'It was the way they died,' Eiah said. 'All the stories you told me when I was young about the prices that the andat exacted when a poet's binding failed. The one whose blood turned dry. The one whose belly swelled up like he was pregnant, and when they cut him open it was all ice and seaweed. All of them. I started to hear stories. What was that, four years ago?'

At first she thought he wouldn't answer. He cupped two thick fingers into the rice and ate what they lifted out. He swallowed. He sucked his teeth.

'Six,' he said.

'Six years,' she said. 'Women started appearing here and there, dead in strange ways.'

He didn't answer. Eiah waited for the space of five slow breaths together before she went on.

'You told me stories about the andat when I was young,' she said. 'I remember most of it, I think. I know that a binding only works once. In order to bind the same andat again, the poet has to invent a whole new way to describe the thought. You used to tell me about how the poets of the Old Empire would bind three or four andat in a lifetime. I thought at the time you envied them, but I saw later that you were only sick at the waste of it.'

Maati sighed and looked down.

'And I remember when you tried to explain to me why only men could be poets,' she said. 'As I recall, the arguments weren't all that convincing to me.'

'You were a stubborn girl,' Maati said.

'You've changed your mind,' Eiah said. 'You've lost all your books. All the grammars and histories and records of the andat that have come before. They're gone. All the poets gone but you and perhaps Cehmai. And in the history of the Empire, the Second Empire, the Khaiem, the one thing you know is that a woman has never been a poet. So perhaps, if women think differently enough from men, the bindings they create will succeed, even with nothing but your own memory to draw from.'

'Who told you? Otah?'

'I know my father had letters from you,' Eiah said. 'I don't know what was in them. He didn't tell me.'

'A women's grammar,' Maati said. 'We're building a women's gram„ mar.

Eiah took the bowl from his hands and put it on the floor with a clatter. Outside, a gust of wind shrilled past the shack. Smoke bellied out from the fire, rising into the air, thinning as it went. When he looked at her, the pleasure was gone from his eyes.

'It's the best hope,' Maati said. 'It's the only way to… undo what's been done.'

'You can't do this, Maati-kya,' Eiah said, her voice gentle.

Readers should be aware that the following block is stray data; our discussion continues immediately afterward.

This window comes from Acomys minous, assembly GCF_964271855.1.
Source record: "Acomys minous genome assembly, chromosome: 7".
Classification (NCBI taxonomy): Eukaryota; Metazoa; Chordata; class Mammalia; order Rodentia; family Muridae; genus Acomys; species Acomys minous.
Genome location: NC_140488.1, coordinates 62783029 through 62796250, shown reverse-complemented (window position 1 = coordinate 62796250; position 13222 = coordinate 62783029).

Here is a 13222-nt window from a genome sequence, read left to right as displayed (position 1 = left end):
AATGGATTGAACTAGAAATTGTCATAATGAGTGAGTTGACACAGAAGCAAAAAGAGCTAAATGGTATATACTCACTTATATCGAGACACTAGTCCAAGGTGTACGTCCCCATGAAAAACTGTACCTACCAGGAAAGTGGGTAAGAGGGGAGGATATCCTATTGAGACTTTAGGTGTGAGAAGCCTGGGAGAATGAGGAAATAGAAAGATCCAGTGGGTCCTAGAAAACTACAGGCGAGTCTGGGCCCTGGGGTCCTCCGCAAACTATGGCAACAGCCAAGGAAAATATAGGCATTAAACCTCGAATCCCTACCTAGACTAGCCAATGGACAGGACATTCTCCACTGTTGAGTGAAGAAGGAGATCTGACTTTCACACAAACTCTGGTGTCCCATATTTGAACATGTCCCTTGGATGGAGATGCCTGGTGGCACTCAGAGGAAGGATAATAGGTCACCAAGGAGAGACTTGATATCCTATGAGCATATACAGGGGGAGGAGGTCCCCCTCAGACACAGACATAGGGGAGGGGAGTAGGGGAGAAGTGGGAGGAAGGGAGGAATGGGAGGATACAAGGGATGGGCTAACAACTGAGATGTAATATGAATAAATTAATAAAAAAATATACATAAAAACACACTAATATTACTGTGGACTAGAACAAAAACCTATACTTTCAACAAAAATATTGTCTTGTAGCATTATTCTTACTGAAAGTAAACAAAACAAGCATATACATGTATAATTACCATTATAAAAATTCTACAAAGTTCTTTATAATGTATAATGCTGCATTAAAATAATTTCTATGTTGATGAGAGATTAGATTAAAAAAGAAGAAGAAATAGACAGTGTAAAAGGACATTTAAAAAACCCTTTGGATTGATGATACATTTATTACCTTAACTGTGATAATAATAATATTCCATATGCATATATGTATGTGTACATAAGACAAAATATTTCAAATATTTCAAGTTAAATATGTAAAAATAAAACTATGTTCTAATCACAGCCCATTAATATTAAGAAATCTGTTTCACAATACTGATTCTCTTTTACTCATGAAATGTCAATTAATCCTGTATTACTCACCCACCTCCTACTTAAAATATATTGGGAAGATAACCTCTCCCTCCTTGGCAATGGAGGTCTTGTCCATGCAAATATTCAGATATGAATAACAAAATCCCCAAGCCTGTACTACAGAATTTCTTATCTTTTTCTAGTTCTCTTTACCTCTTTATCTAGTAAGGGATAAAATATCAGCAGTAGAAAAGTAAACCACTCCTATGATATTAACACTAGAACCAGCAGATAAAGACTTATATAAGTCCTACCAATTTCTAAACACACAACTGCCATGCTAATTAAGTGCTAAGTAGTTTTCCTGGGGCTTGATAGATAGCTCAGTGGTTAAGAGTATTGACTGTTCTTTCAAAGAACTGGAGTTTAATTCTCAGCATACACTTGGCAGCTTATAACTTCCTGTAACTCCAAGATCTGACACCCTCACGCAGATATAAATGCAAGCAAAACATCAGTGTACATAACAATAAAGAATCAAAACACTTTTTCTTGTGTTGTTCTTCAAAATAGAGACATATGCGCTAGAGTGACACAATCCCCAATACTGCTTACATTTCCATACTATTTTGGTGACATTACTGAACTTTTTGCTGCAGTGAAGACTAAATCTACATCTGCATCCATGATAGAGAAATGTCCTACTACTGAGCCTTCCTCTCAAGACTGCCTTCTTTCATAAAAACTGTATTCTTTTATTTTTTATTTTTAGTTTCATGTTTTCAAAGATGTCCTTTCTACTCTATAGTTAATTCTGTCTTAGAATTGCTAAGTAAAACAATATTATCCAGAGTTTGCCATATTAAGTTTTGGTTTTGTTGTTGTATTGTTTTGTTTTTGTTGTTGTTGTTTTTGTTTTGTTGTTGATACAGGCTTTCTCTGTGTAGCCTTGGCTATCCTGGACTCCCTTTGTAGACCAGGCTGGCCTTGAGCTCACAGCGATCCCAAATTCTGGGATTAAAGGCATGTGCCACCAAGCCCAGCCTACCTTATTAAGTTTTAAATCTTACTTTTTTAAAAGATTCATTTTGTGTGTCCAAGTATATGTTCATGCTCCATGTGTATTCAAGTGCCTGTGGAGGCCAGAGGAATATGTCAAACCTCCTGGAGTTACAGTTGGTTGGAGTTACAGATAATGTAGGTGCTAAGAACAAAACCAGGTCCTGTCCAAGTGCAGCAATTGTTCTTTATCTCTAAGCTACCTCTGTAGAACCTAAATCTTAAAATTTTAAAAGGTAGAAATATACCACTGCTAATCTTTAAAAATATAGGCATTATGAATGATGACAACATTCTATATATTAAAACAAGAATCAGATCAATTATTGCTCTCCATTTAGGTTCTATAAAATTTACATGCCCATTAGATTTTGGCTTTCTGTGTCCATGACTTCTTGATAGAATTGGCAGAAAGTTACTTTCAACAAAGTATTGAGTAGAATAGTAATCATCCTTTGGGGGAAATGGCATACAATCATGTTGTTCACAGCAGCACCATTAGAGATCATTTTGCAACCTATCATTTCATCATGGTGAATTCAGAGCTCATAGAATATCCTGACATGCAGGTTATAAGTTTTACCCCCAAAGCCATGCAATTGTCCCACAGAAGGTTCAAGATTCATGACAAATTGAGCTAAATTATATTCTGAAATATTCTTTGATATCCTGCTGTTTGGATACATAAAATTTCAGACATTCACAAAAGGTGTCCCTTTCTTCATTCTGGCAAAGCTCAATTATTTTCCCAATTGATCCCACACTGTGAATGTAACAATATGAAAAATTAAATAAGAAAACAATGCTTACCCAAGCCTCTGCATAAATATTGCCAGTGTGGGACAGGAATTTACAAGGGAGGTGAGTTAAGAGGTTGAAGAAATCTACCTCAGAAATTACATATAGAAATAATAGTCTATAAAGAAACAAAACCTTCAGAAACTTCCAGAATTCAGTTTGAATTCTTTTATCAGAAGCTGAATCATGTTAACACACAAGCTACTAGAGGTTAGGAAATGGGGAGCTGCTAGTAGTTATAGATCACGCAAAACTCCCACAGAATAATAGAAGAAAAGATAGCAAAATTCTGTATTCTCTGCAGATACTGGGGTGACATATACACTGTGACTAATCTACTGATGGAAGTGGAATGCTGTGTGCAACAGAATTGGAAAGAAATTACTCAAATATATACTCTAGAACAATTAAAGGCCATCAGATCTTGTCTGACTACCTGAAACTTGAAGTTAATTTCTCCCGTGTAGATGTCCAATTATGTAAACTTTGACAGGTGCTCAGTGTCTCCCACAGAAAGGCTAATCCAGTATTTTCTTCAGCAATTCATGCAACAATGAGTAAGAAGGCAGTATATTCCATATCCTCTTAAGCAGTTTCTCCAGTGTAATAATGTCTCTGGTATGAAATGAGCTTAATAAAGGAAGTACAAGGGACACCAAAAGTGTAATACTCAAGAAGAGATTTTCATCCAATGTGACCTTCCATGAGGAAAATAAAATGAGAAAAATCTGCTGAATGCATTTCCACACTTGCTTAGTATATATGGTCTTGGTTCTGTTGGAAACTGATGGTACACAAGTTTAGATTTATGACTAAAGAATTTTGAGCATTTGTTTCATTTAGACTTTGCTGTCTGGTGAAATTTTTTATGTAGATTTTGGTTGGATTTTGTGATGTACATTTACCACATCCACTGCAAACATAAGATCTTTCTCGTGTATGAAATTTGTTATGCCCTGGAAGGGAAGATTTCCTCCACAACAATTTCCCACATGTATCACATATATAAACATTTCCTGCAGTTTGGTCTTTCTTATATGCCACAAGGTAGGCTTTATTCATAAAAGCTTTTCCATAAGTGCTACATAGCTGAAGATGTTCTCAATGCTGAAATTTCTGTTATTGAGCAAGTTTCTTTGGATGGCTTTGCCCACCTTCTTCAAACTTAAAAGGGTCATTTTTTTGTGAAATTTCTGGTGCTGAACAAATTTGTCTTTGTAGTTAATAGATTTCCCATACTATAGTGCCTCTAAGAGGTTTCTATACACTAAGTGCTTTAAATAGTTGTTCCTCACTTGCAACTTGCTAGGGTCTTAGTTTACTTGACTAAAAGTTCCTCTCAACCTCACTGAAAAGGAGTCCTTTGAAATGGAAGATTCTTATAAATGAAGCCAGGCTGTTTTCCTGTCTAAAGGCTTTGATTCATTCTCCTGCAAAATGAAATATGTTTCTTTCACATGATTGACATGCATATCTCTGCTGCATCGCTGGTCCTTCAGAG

Maati started to his feet. The stool he'd sat on clattered to the floor. Eiah pulled back from his accusing finger.

'Don't you tell that to me, Eiah,' Maati said, biting at the words. 'I know he doesn't approve. I asked his help. Eight years ago, I risked my life by sending to him, asking the Emperor of this pisspot empire for help. And what did he say? No. Let the world be the world, he said. He doesn't see what it is out here. He doesn't see the pain and the ache and the suffering. So don't you tell we what to do. Every girl I've lost, it's his fault. Every time we try and fall short, it's because we're sneaking around in warehouses and low towns. Meeting in secret like criminals-'


'I can do this,' the old poet continued, a fleck of white foam at the corner of his mouth. 'I have to. I have to retrieve my error. I have to fix what I broke. I know I'm hated. I know what the world's become because of me. But these girls are dedicated and smart and willing to die if that's what's called for. Willing to die. How can you and your great and glorious father tell me that I'm wrong to try?'

'I didn't say you shouldn't try,' Eiah said. 'I said you can't do it. Not alone.'

Maati's mouth worked for a moment. His fingertip traced an arc down to the fire grate as the anger left him. Confusion washed through his expression, his shoulders sagging and his chest sinking in. He reminded Eiah of a puppet with its strings fouled. She rose and took his hand as she had the dead woman's.

'I haven't come here on my father's business,' Eiah said. 'I've come to help.'

'Oh,' Maati said. A tentative smile found its way to his lips. 'Well. I… that is…'

He frowned viciously and wiped at his eyes with one hand. Eiah stepped forward and put her arms around